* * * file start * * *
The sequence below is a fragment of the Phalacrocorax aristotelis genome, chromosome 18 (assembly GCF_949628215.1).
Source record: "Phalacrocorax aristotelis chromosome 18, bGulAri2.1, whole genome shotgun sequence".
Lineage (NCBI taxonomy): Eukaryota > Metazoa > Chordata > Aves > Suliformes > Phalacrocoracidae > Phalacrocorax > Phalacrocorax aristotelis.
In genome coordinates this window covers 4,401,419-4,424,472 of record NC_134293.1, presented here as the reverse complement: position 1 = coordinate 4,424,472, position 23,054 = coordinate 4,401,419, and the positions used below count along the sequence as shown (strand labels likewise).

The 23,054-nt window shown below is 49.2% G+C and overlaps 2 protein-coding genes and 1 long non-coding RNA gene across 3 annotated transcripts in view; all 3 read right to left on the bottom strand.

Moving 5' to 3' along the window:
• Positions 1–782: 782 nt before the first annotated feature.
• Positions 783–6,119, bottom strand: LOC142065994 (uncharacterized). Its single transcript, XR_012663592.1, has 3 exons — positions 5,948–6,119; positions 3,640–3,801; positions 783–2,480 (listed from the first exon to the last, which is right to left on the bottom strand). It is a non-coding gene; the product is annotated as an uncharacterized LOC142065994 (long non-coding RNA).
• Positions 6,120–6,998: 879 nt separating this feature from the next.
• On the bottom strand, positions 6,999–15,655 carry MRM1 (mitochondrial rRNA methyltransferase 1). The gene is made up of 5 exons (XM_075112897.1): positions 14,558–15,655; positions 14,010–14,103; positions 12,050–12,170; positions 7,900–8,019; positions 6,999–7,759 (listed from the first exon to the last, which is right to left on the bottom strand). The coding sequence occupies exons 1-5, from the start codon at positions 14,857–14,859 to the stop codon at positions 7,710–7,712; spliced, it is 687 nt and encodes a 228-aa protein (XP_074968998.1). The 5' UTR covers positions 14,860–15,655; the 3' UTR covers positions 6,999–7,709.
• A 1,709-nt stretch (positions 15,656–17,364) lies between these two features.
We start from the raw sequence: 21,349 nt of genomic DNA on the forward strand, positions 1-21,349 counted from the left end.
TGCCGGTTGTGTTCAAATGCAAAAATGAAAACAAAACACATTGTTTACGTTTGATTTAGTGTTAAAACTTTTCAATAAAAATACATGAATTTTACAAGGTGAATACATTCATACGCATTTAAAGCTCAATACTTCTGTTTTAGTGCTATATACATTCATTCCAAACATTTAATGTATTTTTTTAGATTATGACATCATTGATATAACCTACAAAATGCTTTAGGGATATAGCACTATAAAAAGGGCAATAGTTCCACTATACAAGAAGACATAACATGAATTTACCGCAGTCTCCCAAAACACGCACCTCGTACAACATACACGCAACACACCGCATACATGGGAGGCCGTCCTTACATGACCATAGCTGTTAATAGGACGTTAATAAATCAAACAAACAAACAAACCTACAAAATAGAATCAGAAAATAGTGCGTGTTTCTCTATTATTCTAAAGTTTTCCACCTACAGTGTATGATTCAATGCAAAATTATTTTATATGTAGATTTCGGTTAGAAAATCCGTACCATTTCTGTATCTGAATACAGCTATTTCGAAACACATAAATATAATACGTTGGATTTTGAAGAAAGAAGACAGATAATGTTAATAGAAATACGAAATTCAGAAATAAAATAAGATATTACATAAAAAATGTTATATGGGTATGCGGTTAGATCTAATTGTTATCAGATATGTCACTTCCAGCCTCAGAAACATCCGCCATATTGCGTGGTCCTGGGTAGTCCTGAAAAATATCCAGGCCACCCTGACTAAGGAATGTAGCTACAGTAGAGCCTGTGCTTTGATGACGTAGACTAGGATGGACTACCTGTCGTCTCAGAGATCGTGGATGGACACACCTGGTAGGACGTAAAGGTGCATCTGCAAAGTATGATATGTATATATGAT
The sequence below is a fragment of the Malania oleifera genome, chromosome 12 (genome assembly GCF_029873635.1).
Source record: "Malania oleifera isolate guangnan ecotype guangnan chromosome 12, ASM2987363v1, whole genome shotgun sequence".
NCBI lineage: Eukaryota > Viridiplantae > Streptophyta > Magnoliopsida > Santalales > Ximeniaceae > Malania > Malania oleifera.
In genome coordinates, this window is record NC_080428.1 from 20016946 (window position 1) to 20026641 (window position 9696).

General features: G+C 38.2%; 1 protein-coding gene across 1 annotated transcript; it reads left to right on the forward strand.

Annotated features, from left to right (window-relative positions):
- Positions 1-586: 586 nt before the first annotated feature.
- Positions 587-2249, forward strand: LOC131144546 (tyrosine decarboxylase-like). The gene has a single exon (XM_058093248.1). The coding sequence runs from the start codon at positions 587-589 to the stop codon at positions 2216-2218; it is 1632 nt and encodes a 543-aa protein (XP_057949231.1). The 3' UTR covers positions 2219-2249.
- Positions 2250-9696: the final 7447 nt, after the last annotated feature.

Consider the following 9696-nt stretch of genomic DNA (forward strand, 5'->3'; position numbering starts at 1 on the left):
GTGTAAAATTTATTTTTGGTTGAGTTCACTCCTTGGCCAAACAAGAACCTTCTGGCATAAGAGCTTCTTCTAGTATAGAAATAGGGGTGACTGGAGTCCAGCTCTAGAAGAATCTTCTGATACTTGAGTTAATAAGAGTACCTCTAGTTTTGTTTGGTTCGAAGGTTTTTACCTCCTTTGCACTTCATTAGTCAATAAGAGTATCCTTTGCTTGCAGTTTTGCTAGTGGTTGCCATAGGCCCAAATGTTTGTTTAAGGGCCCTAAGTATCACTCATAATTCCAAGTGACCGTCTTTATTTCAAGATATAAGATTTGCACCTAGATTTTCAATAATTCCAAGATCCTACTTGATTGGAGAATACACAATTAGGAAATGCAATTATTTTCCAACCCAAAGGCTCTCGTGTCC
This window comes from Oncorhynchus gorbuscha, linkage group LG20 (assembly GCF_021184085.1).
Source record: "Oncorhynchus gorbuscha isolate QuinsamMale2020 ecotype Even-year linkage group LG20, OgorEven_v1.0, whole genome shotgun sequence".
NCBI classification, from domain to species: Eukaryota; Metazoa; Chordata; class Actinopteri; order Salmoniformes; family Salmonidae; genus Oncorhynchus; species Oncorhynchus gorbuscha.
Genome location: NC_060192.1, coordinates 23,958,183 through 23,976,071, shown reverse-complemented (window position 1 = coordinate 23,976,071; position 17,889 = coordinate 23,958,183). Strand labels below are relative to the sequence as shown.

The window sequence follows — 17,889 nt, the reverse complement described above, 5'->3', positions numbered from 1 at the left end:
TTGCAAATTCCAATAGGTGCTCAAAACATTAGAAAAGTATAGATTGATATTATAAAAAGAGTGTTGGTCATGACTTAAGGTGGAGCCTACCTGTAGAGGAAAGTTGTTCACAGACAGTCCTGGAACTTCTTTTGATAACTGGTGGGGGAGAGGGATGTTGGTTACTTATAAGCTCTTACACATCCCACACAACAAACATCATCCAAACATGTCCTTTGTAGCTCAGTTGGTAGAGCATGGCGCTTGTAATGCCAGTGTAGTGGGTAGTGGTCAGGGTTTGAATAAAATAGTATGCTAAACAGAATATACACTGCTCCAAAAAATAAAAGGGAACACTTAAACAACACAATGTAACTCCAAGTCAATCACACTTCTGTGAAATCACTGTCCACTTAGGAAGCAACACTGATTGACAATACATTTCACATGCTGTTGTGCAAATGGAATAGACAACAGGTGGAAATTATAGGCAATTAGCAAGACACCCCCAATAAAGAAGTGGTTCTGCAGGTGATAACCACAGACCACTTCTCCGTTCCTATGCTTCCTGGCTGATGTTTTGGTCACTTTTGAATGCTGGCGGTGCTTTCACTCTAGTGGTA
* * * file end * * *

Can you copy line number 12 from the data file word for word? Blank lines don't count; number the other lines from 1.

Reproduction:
We start from the raw sequence: 21,349 nt of genomic DNA on the forward strand, positions 1-21,349 counted from the left end.